Can the US mediate successfully in Japan-South Korea trade dispute?

By Ling Shengli Source:Global Times Published: 2019/7/29 21:32:46

Photo: IC

The trade row is raging between Japan and South Korea, two major US allies in Northeast Asia. 

Foreign Policy magazine reported July 1 that "Japan announced that it would restrict the export to South Korea of three chemicals that are used to make semiconductors and flat screens - key components of smartphones and other advanced technology," which seriously affected South Korea's economic security. For this reason, South Korea had to seek mediation from the US, hoping to ease the bitter spat with Japan. However, given the complex historical issues and realistic interests between these two countries, it is uncertain whether the US will successfully mediate the trade friction between them. Worse, the deteriorating Tokyo-Seoul relationship will weaken the cohesion of the US alliance in the Asia-Pacific region and affect the implementation of any US regional strategy. 

Tension between Japan and South Korea has been lingering for some time. Leaders of these two countries even failed to resolve their conflict during the G20 Summit in Osaka in June. After the summit, Japan escalated the tension through carrying out sanctions against South Korea. From July 10 to 14, Kim Hyun-chong, deputy director of the National Security Office of the Blue House and former minister of the Ministry of Trade, Industry and Energy of South Korea, visited the US for support. At the request of South Korea, US President Donald Trump said he was ready to help. From July 20 to 24, US National Security Adviser John Bolton visited Japan and South Korea amid rising tension to mediate trade disputes between the two. From July 23 to 27, South Korean Trade Minister Yoo Myung-hee paid a visit to the US to further seek "Washington's support and mediation in Seoul's fight against export controls by Japan," reported The Korea Herald.

Although Japan-South Korea trade friction has little impact on US economic interests, the impact on the US Asia-Pacific strategy should not be underestimated. The US is more worried about the cohesion of its alliance in the region, which will be impacted by deteriorating Japan-South Korea relations. Especially in Northeast Asia, the discord between these two countries will weaken the US presence in this region and influence the implementation of US strategies.

Whether Washington can successfully ease tensions in the economic dispute between two of its biggest allies in Asia is actually an important test of its ability to manage alliances. 

If the US succeeds, it shows that Washington's prestige remains unchanged. Otherwise, the prestige among its allies will be in crisis. In the Asia-Pacific region, it is believed that a so-called dual leadership structure has been emerging in recent years - regional countries have been depending on China economically while on the US when it comes to security. The situation also applies to some US allies in the region. It led to the weakening of US management of its allies, especially in the economic field. For instance, US allies, including South Korea and Australia, have joined the Asian Infrastructure Investment Bank regardless of US dissuasion.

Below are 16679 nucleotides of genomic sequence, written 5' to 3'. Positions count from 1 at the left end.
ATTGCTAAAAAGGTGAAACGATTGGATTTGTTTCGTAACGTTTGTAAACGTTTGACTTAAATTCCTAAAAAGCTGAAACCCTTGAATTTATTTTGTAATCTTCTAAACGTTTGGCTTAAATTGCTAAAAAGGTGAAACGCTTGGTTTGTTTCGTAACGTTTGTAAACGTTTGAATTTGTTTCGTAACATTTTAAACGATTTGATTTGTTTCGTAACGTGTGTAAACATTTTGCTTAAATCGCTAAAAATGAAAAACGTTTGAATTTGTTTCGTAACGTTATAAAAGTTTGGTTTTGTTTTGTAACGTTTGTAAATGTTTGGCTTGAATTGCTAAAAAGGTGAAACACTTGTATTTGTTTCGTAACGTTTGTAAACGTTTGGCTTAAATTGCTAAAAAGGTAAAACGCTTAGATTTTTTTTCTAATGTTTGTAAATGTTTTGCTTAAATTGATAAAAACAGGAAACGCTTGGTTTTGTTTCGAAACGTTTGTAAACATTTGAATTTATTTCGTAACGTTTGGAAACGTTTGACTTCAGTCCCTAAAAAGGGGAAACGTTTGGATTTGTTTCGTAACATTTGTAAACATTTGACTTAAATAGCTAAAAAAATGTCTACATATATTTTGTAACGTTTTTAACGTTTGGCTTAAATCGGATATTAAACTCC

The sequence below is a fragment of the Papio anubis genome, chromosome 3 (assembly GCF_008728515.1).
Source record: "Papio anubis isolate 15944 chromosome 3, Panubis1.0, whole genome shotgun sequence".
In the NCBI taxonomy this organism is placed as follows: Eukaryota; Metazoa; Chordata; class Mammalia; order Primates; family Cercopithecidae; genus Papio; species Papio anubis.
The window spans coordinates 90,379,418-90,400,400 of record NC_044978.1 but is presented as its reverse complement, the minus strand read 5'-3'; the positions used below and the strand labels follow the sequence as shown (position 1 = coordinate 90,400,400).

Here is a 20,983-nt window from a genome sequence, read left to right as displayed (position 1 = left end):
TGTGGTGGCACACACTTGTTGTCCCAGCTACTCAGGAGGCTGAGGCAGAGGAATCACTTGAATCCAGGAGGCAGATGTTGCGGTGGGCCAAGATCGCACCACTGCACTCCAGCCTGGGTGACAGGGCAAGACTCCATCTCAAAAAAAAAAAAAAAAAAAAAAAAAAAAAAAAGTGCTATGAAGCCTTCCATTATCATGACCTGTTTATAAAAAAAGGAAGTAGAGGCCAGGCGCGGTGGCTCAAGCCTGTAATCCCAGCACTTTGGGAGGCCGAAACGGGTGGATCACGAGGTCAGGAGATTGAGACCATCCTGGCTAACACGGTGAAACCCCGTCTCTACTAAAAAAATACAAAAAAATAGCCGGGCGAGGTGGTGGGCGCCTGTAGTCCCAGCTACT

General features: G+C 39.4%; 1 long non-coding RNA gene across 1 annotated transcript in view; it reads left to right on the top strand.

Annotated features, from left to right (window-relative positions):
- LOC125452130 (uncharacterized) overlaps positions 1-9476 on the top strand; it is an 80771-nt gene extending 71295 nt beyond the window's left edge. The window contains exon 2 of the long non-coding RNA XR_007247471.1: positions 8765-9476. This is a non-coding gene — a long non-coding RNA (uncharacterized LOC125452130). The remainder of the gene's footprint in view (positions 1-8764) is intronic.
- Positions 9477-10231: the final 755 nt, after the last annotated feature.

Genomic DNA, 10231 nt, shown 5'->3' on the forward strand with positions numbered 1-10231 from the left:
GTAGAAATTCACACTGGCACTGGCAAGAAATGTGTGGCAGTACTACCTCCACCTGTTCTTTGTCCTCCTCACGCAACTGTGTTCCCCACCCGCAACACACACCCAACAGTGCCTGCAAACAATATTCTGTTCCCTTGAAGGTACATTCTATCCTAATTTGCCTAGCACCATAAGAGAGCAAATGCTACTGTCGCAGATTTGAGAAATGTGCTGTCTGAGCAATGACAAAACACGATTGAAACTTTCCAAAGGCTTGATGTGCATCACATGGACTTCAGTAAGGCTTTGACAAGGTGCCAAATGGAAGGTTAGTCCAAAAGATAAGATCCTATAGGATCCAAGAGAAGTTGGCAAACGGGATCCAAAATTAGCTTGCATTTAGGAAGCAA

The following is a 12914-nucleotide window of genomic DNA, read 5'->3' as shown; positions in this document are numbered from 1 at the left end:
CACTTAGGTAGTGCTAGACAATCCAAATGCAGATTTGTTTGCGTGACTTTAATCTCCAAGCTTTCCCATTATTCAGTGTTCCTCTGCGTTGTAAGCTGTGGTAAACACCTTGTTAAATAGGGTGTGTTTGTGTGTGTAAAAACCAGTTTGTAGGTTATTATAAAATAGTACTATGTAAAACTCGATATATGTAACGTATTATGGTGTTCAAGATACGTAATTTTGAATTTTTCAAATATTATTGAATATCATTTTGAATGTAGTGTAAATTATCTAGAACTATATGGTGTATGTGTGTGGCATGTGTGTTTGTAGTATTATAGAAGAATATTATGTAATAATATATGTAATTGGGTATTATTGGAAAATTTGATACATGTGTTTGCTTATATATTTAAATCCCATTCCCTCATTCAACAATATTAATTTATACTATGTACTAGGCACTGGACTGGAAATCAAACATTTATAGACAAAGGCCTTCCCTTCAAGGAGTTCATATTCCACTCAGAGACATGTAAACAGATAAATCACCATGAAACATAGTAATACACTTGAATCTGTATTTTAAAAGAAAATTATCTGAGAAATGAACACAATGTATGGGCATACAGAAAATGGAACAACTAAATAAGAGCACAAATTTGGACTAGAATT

That being said, it will be difficult for the US to mediate the trade dispute between Japan and South Korea this time. It will mainly depend on whether Japan and South Korea take the US seriously enough. Otherwise, the US will find it lack strong means to force both sides to make concessions. 

Trade frictions involve the interests of industries and people in the countries and the Japan and South Korea's governments face pressures from public opinion on both sides. Even when it comes to the US' own trade frictions with Japan and South Korea, negotiations can take a long time before agreements are reached.

South Korea and Japan are close neighbors and allies of the US, but relations between them have been volatile for a long time. Historical grievances, island disputes and trade frictions have led to insufficient mutual political trust between the two sides. The South Korean government is often forced to adjust its policy toward Japan in response to anti-Japanese sentiment at home. This trade dispute between Japan and South Korea is actually triggered by historical problems and it is difficult to rule out whether those problems will be reemphasized in the future. 

South Korea has pinned hope on US mediation, but it's unclear whether Japan will show due respect for the US. If the US fails this time, it will lose trust from its allies. Its own prestige will be largely weakened. Washington's strategic implementation in Northeast Asia and the Asia-Pacific region is likely to be greatly compromised.

The author is secretary-general of the international security study center at China Foreign Affairs University.


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